The basic cards in the game are very simple - they are just cards numbered 1 to 10. No jacks, queens, kings or aces. The number of cards used depends on the number of players. You add a set of ten cards, numbered 1 to 10, per player. At the start of a hand, all cards are dealt out. Everyone gets 10 cards. Your objective is to get rid of all your cards as early as possible. A lead player first decides the combo type to play. It can a single card, a pair, a triplet and so on. The card values must be the same. Once this is decided, subsequent card plays must be of the same number of cards. The card value must match or top the latest value. You continue playing until no one is able to or wants to play any more. The last player to have played a combo becomes the next lead player and decides the next combo to play. This continues until one player plays all his cards. He is the winner for the hand. The rest then continues to play, to determine 2nd, 3rd positions etc. Once all positions are determined, everyone collects rewards. This includes points, power tokens and card advancements. The winner gets the most points, but the losers get more power tokens and card advancements. This is a catch-up mechanism. The core mechanism is simple, more so than Cho Dai Dee. You don't have all the poker combos like straights, full houses or flushes. There is no concept of suits.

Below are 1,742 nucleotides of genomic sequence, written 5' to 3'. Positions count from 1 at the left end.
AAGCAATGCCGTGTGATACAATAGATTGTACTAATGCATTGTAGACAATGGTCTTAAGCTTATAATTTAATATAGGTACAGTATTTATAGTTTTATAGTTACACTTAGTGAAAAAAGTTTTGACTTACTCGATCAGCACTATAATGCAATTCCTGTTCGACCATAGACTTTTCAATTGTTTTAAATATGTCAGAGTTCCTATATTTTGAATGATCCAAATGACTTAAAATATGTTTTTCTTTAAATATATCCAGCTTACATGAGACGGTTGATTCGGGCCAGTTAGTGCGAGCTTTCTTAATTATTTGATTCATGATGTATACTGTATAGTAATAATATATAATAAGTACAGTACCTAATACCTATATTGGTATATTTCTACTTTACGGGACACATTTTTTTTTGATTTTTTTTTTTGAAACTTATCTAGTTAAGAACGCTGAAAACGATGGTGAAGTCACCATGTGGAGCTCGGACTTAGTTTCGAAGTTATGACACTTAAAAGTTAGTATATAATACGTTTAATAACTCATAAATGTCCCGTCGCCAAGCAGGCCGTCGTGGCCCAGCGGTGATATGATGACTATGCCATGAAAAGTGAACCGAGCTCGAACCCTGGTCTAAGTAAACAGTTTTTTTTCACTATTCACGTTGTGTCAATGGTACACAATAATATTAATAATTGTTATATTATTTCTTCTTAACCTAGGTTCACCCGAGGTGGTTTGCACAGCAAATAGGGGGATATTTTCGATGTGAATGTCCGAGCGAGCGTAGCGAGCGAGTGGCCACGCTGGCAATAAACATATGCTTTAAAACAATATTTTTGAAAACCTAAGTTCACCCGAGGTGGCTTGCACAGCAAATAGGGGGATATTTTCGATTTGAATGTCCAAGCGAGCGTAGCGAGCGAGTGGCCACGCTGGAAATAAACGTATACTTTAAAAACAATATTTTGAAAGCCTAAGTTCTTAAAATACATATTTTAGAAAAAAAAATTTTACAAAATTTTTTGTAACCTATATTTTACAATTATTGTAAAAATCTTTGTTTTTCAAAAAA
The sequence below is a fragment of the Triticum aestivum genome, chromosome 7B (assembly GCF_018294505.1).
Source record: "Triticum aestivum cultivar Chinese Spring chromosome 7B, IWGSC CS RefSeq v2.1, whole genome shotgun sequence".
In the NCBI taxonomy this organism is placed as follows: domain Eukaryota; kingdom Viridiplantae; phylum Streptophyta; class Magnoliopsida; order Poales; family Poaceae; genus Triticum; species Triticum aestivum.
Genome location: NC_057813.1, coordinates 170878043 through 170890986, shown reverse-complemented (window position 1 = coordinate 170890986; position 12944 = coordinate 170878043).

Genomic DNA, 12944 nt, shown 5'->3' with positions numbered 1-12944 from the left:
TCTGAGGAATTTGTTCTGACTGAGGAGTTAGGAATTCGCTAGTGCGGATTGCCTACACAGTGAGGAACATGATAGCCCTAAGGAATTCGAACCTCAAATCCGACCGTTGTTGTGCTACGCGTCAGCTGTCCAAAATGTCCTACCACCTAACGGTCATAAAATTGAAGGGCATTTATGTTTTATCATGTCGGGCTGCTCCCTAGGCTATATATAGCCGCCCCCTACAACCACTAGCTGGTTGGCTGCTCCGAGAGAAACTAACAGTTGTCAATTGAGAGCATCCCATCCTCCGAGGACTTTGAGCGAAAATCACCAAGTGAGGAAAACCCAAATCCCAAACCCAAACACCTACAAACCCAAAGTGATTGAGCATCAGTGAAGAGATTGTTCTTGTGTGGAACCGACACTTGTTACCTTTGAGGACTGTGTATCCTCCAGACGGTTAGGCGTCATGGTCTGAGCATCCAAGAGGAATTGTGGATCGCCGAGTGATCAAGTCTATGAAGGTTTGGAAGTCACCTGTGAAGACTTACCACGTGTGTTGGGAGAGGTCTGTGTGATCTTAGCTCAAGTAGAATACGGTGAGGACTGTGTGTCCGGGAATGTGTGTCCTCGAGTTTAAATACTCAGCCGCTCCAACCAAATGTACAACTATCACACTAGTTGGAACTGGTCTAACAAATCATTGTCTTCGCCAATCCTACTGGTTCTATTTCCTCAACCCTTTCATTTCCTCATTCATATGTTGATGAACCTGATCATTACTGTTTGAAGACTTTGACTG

During a hand, cards are played into a pile like this.

Let's look at the card advancements. They are the main selling point of the game. Card advancements are hidden behind your player screen. Every time you play cards, you may choose to upgrade them by attaching card advancements. There are four types of advancements. If you take a closer look at the photo above, you will see that near the bottom of each card there are four circles. Whenever you add an advancement to a card, one of these will be filled. Each card can accommodate four advancements at most, one of each type. In this photo two of the cards have been upgraded, and both have used the blue advancement slot. Their values have been increased.